Cutting emissions: Supercar style
There has been a sizable push in recent years to produce environmentally sound cars for everyday use, and whereas just the odd manufacturer used to offer their vision of such a vehicle, most mainstream marques now have something to show the world, except in one area of the market.
Supercars and sports cars are right up there amongst the desires of most petrol heads and many who can afford such dream machines won’t particularly be interested in adding a hybrid or an electric example to their no-doubt spectacular fleet.
However, with more and more legislation coming in from various government groups around the globe, supercar and sports car manufacturers are having to take notice of those creating environmentally focused vehicles and having a think of how they could incorporate such technologies in their own creations.
Jaguar has been one such company with a keen eye to bring down their emissions and for a few years now have been developing a car created through substantially original and spectacular technology – as opposed to just sticking in a standard diesel engine.
Known as the C-X75, Jaguar’s grand scheme is to produce a one off supercar packed with ingenious design cues that will revolutionize the market of hybrid cars.
As with any hybrid car, looking at the motor first shows how it is presented in an environmental way. With the C-X75, there are two electric motors, one to power the front axle and the other to power the rear – both via separate gearboxes. This being in a supercar, however, the motors are obviously are a little different to those that you might find in a Toyota Prius and in fact have three times the density of conventional equivalents.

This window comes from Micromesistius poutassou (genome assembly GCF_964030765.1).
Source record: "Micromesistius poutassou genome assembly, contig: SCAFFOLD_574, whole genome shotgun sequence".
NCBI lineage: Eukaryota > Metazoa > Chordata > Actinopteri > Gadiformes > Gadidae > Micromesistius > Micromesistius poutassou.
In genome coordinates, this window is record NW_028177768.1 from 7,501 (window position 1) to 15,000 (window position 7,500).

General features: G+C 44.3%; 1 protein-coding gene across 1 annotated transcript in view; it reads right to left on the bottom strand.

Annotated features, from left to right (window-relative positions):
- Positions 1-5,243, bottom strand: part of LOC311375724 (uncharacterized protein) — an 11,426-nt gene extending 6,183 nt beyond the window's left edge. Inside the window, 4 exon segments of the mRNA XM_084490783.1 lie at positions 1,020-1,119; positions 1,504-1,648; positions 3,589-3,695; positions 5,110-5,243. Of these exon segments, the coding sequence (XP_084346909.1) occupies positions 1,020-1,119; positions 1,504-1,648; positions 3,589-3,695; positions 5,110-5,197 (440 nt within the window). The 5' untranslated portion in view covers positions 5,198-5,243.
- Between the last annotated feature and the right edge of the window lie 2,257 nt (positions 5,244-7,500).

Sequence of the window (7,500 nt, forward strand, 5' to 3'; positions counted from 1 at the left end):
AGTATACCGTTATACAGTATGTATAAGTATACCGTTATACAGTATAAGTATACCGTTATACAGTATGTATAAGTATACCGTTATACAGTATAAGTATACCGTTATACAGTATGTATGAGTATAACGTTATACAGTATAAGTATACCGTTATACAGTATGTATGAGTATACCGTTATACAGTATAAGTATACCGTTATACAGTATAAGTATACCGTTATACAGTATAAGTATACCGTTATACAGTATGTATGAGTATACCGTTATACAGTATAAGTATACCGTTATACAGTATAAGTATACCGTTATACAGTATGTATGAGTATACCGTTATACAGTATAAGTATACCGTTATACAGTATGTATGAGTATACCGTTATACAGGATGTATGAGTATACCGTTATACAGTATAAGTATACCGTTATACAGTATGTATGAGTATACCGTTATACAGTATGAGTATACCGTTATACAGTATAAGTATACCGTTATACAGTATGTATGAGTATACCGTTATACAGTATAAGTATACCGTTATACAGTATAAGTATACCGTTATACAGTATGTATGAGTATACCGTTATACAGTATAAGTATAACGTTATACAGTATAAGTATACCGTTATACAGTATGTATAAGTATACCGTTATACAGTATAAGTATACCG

These alone, of course, are not powerful enough to give the car its full strength and for that it relies on a unique 1.6 litre four-cylinder engine that is, wait for it, both turbocharged and supercharged to give a power output of something over 500bhp.
Combined with the two electric motors, the C-X75 will get from 0-62mph in around 3sec and to 100mph in 6sec, which is pretty phenomenal for a car that will emit under 100g/km of CO2.
The Jaguar does give the option to run on the electric motors alone, but will only run for about 37.5 miles before being forced to have the petrol engine kick in. To make the car as light as possible, Jaguar have teamed up with Formula 1 veterans Williams to take advantage of their carbon fibre expertise, as well as to get the most from the management of the electric motors and corresponding KERS technology.
It’s not just the British firm trying new concepts, European compatriots Porsche have been out testing their soon to be released 918 Hybrid which features a similar layout in terms of the engine. However, in this case, its KERS based motor adds over 200bhp to an already potent V8 engine that delivers over 500bhp itself, bringing the total power to something around the 800 mark.
Ferrari’s next hypercar is thought to have a rechargeable KERS battery unit on board and will take the prize for top power figures with the potential for 1000bhp on tap.
Cars such of these will not come cheap and the Jaguar will cost around £800,000 for one of an exclusive run of just 200 examples and the Porsche will come in at about the same number. Regardless, it is encouraging to see such progress in this area of the market towards a more environmental stance and turning around their reputation being gas guzzling machines.
About the author: Sam Bisby writes for European Diesel Card fuel card services .
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